What is 'Low-Activity' Radioactive Waste?
Low-Activity Radioactive Waste
Although we have published the ANPR to gather comment on possible alternatives for disposal of 'low-activity' waste, many readers are likely to come away unsure of exactly what we mean by 'low-activity'. This may be unavoidable, because the ANPR itself describes various ways to create a clear definition of 'low-activity'.
Like the term 'low-activity', each of the types of waste discussed in these pages and in the ANPR has a distinct meaning within the context of the ANPR, though not necessarily a regulatory or statutory definition. We recognize this is potentially confusing. To help avoid such confusion, we have consolidated definitions of all these waste categories on this page.
Waste (or LLRW)
is a regulatory term defined as the broad group or 'class' of radioactive waste that is not included in the following classes of radioactive waste:
- spent nuclear fuel
- high-level waste
- transuranic waste
- uranium and thorium mill tailings.
The term is often confusing. It is easy to equate 'low-level radioactive' with 'low radioactive content'. However, there is no limit on the amount of radioactive material that can be contained in 'low-level' radioactive waste. LLRW and a simpler term that is often used, 'low-level waste' (LLW), refer to the same radioactive material.
LLRW is regulated under the Atomic Energy Act of 1954. The Nuclear Regulatory Commission and states under agreement with NRC regulate commercial disposal of LLRW in near-surface disposal facilities. The Department of Energy regulates disposal at its own sites.
refers to a category of radioactive wastes that contain very small concentrations of radionuclides. The concentrations are small enough that managing these wastes may not require all of the radiation protection measures necessary to manage higher-activity radioactive material to be fully protective of public health and the environment. Several classes of radioactive waste (low-level, TENORM, pre-UMTRCA.) that contain small enough concentrations of radionuclides may be considered low-activity waste. The ANPR discusses possible ways to determine when concentrations are 'small enough'.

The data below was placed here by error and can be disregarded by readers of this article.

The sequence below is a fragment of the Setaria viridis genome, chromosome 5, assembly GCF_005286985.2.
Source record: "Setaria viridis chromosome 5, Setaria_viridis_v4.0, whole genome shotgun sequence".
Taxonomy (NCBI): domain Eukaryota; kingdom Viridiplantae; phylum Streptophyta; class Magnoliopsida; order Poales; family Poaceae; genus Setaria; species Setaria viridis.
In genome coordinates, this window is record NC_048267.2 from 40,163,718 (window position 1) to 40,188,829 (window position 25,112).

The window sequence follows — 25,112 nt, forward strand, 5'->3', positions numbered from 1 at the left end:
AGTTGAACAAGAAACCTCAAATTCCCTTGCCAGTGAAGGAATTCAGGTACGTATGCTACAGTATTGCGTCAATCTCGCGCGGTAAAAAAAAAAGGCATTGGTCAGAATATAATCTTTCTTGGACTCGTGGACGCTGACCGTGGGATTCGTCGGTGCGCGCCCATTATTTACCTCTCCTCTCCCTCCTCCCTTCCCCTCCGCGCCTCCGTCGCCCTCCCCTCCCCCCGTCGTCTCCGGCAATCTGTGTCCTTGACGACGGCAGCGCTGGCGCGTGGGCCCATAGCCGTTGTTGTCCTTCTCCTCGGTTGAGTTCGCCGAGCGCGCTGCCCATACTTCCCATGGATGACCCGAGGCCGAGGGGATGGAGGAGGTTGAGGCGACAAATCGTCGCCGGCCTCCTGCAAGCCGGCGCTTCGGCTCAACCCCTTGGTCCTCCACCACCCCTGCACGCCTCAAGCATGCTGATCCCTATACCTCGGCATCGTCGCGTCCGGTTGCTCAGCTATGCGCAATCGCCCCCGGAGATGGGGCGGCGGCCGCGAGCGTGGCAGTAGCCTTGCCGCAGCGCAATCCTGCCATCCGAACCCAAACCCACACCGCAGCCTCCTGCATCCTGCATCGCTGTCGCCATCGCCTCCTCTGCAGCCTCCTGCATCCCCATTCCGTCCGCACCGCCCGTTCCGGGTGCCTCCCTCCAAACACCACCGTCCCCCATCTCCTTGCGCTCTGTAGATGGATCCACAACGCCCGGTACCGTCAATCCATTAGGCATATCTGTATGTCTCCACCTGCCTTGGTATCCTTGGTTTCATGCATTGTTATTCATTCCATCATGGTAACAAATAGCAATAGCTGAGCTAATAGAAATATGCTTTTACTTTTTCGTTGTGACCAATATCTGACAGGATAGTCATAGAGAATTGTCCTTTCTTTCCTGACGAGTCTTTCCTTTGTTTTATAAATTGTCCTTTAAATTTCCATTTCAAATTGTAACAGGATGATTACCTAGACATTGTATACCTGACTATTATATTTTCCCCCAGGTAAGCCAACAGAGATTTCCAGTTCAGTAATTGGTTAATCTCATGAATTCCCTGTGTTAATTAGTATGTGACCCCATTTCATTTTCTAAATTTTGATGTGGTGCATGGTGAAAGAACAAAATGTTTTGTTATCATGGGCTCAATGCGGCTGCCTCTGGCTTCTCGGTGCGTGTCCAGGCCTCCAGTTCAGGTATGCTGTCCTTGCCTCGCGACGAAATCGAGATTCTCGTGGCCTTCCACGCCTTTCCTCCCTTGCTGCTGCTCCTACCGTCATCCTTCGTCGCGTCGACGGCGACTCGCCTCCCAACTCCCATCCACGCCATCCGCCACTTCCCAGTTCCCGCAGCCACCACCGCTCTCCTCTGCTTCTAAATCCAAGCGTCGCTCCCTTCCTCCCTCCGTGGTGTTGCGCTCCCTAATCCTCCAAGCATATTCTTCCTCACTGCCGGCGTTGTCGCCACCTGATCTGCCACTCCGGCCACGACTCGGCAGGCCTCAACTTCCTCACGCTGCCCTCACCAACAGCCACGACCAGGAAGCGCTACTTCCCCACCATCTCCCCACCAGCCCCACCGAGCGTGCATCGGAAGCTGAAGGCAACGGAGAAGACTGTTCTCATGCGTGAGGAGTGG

Mixed Low-Level Radioactive
Waste, Mixed Low-Level Waste or, for the purposes of the ANPR,
Mixed Waste (MW)
this is low-level radioactive wastes that also contains components that are chemically hazardous according to the Resource Conservation and Recovery Act (RCRA). Such waste is regulated and managed under both RCRA and the Atomic Energy Act of 1954. This dual regulation is a major reason for the limited number of mixed waste disposal facilities.
means MW whose radioactive component qualifies as LLRW and whose radionuclide concentrations are 'small'. The limits on the radionuclide concentrations that may be considered 'small' would be developed using the general concepts and considerations described in the ANPR.